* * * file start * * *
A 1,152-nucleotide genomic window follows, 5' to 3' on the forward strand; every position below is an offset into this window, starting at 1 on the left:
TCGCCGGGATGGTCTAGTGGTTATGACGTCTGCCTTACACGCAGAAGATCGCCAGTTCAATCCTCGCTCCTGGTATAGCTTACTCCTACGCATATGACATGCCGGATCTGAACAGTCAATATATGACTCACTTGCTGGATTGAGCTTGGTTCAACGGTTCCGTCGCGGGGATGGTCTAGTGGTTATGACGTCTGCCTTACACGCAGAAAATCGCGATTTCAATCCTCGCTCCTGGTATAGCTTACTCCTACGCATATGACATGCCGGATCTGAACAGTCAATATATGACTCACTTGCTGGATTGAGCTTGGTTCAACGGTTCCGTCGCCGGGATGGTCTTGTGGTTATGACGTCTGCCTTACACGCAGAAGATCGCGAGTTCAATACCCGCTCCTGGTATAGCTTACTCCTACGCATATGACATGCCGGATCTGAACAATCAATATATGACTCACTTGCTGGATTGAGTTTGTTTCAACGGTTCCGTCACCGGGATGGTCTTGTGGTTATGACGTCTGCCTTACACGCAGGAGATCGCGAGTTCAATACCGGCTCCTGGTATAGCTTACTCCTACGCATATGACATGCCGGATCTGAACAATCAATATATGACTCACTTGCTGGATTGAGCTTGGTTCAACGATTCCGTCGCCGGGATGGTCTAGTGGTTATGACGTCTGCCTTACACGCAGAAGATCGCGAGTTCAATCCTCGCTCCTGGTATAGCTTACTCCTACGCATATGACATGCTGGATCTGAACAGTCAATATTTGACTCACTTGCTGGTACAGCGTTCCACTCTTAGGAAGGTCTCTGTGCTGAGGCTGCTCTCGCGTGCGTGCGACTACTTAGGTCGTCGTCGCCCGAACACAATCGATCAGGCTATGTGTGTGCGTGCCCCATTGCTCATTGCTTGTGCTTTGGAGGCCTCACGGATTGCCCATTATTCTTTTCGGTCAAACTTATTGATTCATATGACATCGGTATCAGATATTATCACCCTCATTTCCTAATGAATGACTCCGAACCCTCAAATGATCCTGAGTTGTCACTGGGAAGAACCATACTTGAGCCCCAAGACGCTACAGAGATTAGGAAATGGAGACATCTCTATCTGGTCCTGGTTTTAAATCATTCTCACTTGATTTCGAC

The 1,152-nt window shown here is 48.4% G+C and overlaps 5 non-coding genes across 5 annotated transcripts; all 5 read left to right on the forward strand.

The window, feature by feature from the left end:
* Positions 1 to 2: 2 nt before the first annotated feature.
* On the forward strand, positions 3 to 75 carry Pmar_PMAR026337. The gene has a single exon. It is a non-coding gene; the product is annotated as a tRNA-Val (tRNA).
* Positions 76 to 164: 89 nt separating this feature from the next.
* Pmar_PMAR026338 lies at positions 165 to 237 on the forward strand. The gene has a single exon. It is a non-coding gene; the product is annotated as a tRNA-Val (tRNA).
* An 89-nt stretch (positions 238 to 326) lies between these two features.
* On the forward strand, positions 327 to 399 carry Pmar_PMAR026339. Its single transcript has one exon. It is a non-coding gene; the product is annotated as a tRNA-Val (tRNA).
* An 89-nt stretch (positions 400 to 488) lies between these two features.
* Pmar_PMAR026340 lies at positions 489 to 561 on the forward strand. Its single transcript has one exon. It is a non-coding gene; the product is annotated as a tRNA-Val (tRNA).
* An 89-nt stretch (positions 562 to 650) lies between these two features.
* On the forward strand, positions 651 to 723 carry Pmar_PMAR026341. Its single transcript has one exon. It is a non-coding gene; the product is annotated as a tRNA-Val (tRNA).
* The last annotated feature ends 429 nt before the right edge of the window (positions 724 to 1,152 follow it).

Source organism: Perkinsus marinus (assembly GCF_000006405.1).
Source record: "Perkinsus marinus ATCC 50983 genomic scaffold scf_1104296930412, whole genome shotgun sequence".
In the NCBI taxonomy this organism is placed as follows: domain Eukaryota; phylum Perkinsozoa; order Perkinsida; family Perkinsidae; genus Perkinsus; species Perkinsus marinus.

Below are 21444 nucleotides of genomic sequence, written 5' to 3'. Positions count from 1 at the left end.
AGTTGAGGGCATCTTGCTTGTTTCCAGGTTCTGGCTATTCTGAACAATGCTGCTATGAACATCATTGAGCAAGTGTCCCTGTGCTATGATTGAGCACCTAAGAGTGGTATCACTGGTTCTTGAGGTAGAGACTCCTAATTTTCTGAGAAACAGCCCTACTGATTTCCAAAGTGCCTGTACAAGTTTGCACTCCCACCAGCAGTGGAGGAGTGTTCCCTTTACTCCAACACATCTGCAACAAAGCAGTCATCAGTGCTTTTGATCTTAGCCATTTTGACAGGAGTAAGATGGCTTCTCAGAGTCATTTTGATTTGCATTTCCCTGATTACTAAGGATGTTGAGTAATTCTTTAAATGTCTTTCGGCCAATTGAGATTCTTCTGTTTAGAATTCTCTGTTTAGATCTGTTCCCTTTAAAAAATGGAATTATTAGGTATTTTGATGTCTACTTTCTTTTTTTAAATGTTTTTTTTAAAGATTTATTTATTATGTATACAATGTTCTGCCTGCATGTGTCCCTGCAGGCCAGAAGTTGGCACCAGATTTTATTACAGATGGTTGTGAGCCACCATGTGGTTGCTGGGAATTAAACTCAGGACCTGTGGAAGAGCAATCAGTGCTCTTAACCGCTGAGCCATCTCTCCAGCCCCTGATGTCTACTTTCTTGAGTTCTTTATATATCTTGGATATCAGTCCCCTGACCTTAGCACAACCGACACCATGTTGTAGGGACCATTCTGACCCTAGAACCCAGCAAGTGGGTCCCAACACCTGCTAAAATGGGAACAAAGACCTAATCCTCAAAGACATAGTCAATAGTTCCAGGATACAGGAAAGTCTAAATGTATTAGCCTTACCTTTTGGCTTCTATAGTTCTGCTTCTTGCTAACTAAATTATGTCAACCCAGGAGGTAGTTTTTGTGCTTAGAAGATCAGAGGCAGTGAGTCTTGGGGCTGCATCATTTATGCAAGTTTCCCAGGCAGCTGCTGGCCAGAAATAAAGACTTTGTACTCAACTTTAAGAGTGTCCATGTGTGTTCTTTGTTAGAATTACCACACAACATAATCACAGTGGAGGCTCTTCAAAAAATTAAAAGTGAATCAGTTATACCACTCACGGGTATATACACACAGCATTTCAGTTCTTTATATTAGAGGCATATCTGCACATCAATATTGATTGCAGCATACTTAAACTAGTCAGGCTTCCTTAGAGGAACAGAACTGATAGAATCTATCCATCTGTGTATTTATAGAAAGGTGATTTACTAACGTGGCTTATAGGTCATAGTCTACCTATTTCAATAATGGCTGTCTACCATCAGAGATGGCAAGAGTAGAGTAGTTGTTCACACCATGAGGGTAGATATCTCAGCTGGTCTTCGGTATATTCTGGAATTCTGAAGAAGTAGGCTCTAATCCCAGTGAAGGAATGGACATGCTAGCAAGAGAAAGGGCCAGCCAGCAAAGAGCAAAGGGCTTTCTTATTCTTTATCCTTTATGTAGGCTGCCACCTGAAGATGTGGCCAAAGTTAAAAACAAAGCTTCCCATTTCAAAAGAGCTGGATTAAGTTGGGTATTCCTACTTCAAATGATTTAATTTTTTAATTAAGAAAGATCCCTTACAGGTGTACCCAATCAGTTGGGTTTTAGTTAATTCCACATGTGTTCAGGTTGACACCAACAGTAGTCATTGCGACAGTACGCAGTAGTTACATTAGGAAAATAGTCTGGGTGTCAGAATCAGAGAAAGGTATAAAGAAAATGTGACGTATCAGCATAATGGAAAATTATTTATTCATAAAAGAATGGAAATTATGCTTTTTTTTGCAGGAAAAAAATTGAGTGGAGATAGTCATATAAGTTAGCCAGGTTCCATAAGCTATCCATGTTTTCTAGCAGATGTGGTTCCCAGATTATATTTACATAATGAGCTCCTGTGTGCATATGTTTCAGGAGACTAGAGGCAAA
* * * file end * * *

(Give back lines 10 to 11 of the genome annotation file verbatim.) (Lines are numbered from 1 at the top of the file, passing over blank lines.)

* On the forward strand, positions 327 to 399 carry Pmar_PMAR026339. Its single transcript has one exon. It is a non-coding gene; the product is annotated as a tRNA-Val (tRNA).
* An 89-nt stretch (positions 400 to 488) lies between these two features.